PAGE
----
3. Create New Triggers

Triggers are what trigger a habit/default behavior.

In the example above it was a feeling of being uncomfortable.

For you, it could be that you want to go to bed earlier and not look at your phone until 3 a.m.

The trigger would then be to set an alarm on your phone to put your phone away in another room before you go to sleep.

Or if you want to exercise before work, lay out your workout clothes the night before and place them over your sink so you have to physically move them before brushing your teeth in the morning.

Create a trigger that forces you to create a new behavior.

The best triggers are the ones that get in the way of doing something you normally do every single day.

Such as placing your workout clothes over your sink so you know you’ll see them and it will force you to make a conscious decision about what to do with them next.

 

4. Set up Better Rewards

When I was a kid I hated talking on the phone.

Who am I kidding, I still hate it. Seriously who calls anyone anymore???

But anyway, I always had to call my friends to come over but I didn’t want to do. So my mom would offer me a fun toy or a treat as a reward after I finished the call to my friends.

As adults, we still need rewards for doing things.

Sometimes these rewards are instantaneous.

Like sitting on the couch instead of working out or scrolling social media instead of facing my feelings.

In order to stick to our new habits, the rewards have to be pretty dang good for the work we’re about to put in.

And let’s just be honest, the reward of “just getting it done” doesn’t cut it for most of us.

If your new habit is to work out 4x a week for 21 days, buy yourself a new set of workout clothes or go on a mini shopping spree when you’re done.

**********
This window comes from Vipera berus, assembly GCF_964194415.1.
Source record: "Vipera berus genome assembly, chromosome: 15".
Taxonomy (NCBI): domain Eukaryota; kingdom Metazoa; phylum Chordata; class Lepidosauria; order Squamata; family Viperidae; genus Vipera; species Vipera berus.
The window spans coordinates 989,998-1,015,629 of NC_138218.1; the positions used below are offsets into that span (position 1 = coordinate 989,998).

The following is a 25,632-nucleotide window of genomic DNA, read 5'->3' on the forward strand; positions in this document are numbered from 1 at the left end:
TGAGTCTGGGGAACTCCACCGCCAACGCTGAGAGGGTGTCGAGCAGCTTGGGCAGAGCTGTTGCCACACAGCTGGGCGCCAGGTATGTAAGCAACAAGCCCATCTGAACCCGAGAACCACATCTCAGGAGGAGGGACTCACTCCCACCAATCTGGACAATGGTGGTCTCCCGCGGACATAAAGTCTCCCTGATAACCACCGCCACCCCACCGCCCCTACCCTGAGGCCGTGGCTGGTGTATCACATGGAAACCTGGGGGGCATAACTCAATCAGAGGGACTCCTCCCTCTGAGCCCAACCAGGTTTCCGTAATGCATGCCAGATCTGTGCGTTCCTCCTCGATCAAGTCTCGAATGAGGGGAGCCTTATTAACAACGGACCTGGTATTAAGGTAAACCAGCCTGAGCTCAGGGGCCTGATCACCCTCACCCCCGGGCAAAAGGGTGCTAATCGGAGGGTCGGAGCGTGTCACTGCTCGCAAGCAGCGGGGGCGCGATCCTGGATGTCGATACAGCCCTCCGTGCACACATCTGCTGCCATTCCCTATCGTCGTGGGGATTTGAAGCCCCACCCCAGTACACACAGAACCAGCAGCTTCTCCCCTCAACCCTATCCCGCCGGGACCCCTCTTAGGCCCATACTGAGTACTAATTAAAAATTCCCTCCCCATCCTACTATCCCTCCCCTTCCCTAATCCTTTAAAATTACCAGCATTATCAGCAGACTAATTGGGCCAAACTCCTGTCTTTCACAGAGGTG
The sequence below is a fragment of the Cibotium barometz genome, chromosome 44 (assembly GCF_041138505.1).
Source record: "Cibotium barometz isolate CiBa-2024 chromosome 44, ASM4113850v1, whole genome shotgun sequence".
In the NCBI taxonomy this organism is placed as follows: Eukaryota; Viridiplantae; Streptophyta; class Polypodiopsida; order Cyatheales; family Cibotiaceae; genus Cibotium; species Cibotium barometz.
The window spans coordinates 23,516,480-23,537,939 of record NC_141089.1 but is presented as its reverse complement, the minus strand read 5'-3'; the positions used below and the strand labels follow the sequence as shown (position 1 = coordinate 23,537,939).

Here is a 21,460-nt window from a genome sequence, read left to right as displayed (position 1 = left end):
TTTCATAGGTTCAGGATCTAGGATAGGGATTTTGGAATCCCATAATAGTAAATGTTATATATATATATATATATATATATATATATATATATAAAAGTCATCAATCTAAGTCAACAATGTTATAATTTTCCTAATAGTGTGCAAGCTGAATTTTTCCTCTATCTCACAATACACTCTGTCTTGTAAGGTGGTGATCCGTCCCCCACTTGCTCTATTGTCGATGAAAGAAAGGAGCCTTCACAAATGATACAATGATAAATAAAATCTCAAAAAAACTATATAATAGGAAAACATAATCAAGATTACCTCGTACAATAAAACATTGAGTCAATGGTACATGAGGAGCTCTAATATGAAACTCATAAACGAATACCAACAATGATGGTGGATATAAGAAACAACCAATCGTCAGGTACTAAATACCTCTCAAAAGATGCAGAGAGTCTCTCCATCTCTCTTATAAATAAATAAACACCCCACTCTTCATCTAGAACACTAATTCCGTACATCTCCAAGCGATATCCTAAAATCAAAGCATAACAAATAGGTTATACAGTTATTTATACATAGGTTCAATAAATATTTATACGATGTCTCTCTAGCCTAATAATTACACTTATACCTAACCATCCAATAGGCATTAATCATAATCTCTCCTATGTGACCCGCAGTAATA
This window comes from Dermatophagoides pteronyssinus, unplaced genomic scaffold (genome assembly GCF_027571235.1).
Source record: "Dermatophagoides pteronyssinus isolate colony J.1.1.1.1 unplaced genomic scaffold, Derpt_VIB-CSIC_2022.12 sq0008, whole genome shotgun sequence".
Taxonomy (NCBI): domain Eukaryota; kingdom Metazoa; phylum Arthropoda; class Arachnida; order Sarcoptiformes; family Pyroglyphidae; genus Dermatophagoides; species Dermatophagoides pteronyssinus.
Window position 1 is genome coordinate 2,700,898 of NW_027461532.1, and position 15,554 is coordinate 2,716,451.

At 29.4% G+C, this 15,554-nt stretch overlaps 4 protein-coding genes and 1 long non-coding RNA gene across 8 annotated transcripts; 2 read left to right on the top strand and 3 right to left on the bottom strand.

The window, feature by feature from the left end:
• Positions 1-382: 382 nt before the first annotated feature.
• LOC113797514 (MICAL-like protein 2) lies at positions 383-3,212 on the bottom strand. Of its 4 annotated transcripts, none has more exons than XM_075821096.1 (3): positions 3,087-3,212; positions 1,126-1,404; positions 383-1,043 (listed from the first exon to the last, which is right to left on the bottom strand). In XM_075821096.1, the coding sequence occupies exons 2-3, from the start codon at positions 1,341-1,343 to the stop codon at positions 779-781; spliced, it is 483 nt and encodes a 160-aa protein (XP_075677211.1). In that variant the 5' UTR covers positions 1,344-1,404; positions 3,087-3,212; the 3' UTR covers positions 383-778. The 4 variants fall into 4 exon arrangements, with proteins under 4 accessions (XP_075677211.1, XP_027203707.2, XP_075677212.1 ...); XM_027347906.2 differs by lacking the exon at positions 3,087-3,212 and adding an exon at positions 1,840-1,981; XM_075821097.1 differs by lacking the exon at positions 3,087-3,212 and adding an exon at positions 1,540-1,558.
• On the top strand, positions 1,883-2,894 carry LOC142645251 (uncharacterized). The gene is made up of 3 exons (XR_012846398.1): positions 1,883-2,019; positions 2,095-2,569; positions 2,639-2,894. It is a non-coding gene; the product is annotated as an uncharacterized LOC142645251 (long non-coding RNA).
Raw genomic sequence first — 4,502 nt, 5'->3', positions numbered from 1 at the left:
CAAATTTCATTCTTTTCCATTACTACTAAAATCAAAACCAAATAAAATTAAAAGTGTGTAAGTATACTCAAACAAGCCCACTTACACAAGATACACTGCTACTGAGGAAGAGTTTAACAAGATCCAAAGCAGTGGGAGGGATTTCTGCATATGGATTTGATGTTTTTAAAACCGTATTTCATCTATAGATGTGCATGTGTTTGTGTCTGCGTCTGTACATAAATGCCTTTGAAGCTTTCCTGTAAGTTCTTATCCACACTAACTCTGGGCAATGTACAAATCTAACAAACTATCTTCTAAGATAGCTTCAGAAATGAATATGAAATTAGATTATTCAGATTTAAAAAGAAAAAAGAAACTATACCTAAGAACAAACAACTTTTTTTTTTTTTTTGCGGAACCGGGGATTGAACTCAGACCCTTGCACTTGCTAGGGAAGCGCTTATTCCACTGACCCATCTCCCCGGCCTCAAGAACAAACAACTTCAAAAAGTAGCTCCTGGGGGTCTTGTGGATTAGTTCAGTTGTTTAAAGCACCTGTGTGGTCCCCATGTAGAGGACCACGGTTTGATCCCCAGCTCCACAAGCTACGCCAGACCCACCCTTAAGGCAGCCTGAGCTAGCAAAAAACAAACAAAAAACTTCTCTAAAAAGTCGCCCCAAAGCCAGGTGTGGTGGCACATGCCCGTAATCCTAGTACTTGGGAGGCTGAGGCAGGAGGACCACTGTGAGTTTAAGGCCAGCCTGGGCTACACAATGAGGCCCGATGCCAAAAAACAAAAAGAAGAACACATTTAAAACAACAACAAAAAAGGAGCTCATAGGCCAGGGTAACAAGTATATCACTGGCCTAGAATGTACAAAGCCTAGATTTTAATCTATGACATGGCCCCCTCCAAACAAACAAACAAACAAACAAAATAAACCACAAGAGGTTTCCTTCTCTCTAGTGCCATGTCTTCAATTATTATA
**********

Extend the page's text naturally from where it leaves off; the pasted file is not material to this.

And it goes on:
Rewards help your brain see that the task is completed and gives it the rush and gratification it needs before moving onto the next habit or task.

 

5. Watch Your Words

Your subconscious mind takes everything you think and say as a self-fulfilling prophecy because it loves to prove us right.

Because being right is the best…right?

Well, would you rather be right or live your best life by creating healthy habits that stick?

If you are constantly saying you can’t break your habits.

Or you’ll never be [ insert thing ] then your subconscious mind will do whatever it needs to do to keep you right where you are.

Making breaking old habits a whole heck of a lot harder on yourself.

Instead, tell yourself creating new habits is so easy, you always create new healthy habits, and creating new habits is really fun.

I know it sounds cheesy at first but I can guarantee telling yourself how easy something is, is going to make you do a lot quicker than moaning and groaning about how hard something is.

 

6. Focus on One Habit at a Time

There are literally 101 habits you can take on at once to overhaul your life.

Seriously, there are, you can read about 100 life-changing habits you can start today right here.

But don’t try to change everything at once.

Rome wasn’t built in a day, your old habits weren’t habits in a day and your new habits will take time to stick as well.

And sticking to one habit at a time will help you go all in on that one habit.

Then make sure to celebrate it or at least reward yourself, complete the cycle and then start in on a new habit you want to make or break.

 

 

Extra Resources

Habits of Happy People

Habits of Successful People

Habits of Confident Women

100 Life Changing Habits

The Five Second Rule

Atomic Habits

The Power of Habit